Book Review: Pulse, by Patrick Carman

pulse_coverBy the year 2051, nearly the entire US population is divided among two primary territories: the Eastern State and the Western State. The world is in panic about global warming, and scientists are desperately searching for ways to save mankind.

Those who don’t live within the State’s protective walls live upon the debris and ruins of our former country. These small, aligned communities are strictly governed by the States, who despite their formal requests, refuse to supply them with anything more than food and clothing. However, the States do distribute Tablets to the outsiders, which soon become the core of their survival. Everything: school, entertainment, shopping, communicating — even drugs — are all experienced on these Tablets, which are very similar to the electronic tablets we have today, only slightly more advanced.

The resisters of society are strongly encouraged to move to the States, for it increases their population and strengthens their power, two things considered to be necessary in overcoming the hardships of the current. Many resisters feel compelled to make the switch, but are hesitant with the knowledge that once you step foot inside the States’ boundaries, there’s no going back.

Among the resisters is a girl named Faith Daniels. At the beginning of the story, she attends a high school whose number of students is rapidly dwindling, and lives a repetitive, tedious life. She, too, sees it as inevitable, but refuses to give in, knowing that moving to the States would require her to surrender her freedom and trade it for sanctuary, something she was unwilling to do. This I admire her for: not sacrificing her freedom, even though it seemed like the easy way out.

When Faith’s classmate, Dylan Gilmore, reveals that she has a “pulse” — a telekinetic ability in which she can move objects using her mind — everything gets a lot more complicated. Together, Dylan (who also possesses the pulse) must track down a group of evil, telekinesis masterminds who turn inanimate objects into deadly weapons in their greedy search for influence, prosperity, and utmost power. Someone must stop them from corrupting the world’s leaders, and ruining the slim chance of survival they have managed to obtain. Dylan and Faith set out to do just that, and must unleash the full power of their newfound talents in order to do so, meanwhile discovering things about themselves — and each other — that will change them forever.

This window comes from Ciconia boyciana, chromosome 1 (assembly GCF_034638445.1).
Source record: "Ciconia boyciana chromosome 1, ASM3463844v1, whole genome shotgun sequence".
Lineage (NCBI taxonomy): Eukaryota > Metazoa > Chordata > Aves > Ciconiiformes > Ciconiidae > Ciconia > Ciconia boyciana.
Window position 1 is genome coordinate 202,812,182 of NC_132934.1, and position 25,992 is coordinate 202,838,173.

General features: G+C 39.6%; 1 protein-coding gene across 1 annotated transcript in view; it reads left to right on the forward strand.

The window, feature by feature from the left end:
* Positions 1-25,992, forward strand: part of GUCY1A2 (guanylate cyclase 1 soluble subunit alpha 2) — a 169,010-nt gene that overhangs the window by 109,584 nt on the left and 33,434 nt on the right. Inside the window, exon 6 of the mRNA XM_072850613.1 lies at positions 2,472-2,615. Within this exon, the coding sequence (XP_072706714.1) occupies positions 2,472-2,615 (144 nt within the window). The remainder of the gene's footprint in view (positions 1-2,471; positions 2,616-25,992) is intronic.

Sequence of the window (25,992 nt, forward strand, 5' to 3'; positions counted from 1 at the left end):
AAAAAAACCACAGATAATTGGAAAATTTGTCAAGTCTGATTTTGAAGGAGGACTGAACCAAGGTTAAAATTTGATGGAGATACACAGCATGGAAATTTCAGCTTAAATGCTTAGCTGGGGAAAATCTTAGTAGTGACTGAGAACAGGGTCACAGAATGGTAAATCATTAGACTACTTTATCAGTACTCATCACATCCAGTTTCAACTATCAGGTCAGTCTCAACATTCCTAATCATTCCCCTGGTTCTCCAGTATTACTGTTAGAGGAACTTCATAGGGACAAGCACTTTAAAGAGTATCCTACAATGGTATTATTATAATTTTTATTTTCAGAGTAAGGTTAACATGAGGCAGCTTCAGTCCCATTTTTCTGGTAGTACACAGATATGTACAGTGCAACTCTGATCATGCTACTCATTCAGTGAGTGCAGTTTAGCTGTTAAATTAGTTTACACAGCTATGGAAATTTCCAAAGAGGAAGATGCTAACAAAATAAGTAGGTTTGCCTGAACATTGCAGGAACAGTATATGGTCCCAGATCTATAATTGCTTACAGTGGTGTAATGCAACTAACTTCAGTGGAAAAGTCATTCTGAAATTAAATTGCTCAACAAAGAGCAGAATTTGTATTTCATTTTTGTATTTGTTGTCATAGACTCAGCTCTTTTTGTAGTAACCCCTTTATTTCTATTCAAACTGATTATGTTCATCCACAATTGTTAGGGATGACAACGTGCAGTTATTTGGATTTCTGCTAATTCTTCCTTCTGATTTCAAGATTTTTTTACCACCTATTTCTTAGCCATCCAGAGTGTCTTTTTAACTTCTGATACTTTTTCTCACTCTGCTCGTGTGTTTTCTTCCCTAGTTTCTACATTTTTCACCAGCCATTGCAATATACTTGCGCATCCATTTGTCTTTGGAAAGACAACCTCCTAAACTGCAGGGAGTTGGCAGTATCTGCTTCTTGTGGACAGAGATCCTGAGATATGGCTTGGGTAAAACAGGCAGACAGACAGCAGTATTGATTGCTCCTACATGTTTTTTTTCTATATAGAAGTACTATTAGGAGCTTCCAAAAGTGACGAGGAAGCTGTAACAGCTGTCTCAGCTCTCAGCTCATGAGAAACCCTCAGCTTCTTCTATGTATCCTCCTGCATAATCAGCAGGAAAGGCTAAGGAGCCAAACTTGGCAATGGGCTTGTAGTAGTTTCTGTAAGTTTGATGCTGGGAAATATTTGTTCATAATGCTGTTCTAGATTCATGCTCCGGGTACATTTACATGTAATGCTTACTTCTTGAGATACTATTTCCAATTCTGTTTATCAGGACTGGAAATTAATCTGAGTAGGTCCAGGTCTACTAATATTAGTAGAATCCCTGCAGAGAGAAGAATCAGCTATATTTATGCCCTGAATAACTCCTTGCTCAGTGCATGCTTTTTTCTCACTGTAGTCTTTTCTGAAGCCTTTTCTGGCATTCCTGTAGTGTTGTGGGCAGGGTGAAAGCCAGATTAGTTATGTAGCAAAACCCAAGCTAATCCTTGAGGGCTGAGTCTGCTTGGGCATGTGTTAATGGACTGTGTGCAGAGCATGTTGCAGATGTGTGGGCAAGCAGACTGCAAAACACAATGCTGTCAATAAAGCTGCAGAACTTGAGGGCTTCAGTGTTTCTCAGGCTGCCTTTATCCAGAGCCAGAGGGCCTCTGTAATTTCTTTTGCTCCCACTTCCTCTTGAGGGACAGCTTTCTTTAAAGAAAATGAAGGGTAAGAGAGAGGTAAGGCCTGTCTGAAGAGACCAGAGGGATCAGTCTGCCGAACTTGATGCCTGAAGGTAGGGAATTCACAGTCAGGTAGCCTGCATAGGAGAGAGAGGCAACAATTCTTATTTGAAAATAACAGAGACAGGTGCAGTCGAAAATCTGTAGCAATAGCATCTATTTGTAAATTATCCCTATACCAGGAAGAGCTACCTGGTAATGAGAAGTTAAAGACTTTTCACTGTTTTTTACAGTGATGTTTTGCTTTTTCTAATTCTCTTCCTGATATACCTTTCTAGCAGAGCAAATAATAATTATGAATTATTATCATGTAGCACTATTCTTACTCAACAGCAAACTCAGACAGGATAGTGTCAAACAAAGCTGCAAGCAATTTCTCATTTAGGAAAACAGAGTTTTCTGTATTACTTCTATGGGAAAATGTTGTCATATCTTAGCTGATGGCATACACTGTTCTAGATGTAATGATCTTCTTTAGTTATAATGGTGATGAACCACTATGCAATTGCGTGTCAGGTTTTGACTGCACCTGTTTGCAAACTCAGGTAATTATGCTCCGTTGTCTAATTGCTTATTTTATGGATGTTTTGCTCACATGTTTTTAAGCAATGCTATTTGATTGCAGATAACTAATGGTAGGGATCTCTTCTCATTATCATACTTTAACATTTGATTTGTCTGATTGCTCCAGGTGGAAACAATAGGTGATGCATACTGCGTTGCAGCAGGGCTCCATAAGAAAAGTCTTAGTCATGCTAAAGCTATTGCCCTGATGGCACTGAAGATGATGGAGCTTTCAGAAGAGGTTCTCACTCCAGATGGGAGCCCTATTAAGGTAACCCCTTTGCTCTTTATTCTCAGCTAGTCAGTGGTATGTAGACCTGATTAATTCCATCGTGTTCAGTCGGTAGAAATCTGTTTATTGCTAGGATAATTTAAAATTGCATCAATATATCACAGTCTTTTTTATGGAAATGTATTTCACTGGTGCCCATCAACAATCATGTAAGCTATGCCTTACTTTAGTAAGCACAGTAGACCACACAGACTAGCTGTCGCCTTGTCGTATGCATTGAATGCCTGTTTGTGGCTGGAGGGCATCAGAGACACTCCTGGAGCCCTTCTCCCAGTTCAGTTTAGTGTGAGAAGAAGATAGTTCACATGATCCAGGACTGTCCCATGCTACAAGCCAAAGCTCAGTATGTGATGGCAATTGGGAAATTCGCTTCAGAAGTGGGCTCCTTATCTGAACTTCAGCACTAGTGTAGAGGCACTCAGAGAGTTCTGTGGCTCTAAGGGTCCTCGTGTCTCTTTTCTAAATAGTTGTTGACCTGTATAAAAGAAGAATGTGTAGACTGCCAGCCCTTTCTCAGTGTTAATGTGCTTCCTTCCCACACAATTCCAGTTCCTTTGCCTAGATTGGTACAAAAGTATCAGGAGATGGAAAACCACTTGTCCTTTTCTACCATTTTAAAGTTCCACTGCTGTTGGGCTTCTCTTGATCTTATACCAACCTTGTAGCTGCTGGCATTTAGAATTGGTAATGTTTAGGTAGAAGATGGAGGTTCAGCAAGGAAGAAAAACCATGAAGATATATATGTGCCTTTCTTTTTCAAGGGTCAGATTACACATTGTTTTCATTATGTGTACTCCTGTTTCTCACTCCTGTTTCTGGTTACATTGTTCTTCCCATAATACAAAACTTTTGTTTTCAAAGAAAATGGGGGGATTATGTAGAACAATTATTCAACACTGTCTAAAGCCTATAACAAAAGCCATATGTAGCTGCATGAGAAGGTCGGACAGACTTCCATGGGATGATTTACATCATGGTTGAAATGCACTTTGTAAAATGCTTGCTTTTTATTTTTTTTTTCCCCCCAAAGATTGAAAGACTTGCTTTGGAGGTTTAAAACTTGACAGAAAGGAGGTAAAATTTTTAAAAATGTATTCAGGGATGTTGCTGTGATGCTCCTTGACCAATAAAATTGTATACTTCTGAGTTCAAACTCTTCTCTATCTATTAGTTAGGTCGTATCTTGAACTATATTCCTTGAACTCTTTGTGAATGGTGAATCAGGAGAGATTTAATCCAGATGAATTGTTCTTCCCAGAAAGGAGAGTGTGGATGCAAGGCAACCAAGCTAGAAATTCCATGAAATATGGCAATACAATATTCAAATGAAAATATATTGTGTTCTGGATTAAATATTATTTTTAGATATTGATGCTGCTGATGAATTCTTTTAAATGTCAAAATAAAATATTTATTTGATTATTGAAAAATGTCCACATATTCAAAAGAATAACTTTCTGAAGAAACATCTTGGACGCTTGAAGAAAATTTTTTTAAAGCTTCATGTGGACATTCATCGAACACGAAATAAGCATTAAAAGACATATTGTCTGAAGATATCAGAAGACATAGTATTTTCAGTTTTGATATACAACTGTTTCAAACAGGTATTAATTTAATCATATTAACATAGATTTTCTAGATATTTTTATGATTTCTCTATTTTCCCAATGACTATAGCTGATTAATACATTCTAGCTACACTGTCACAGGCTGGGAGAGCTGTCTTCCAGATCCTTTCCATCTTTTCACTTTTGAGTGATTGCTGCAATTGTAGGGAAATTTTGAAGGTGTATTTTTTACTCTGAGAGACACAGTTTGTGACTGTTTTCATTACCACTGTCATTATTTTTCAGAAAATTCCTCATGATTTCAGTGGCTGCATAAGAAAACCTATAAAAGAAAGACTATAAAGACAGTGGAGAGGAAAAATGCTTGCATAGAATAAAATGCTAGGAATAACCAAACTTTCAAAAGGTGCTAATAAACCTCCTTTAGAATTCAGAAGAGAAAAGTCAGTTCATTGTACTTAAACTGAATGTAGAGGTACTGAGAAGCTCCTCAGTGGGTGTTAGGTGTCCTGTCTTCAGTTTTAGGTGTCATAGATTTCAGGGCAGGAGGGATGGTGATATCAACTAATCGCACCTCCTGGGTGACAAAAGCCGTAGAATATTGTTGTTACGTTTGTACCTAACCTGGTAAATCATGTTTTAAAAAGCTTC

One unique aspect of this novel was the point of view chosen by the author. It was written from third person omniscient, meaning that the reader can tell what every character is thinking at any given point in the story. I feel that the author took a big risk by doing this, however the results are positive for the most part. Another important part of this story was its philosophical and complex world building, which plays a large role in the unraveling and revelation of the plot. This book is the first in a trilogy of the same name, and I am looking forward to seeing how the saga concludes.

When this book was released, there was an abundance of negative and offensive reviews. But honestly, I loved this book and was able to connect with the characters fairly well. Although Faith is consistently volatile and rash throughout the story, she is also brave and stands up for what she believes is right. I stumbled across this book randomly, but I definitely recommend it to anyone who enjoys stories of dystopian societies and/or supernatural abilities.

-Danielle K., 7th grade

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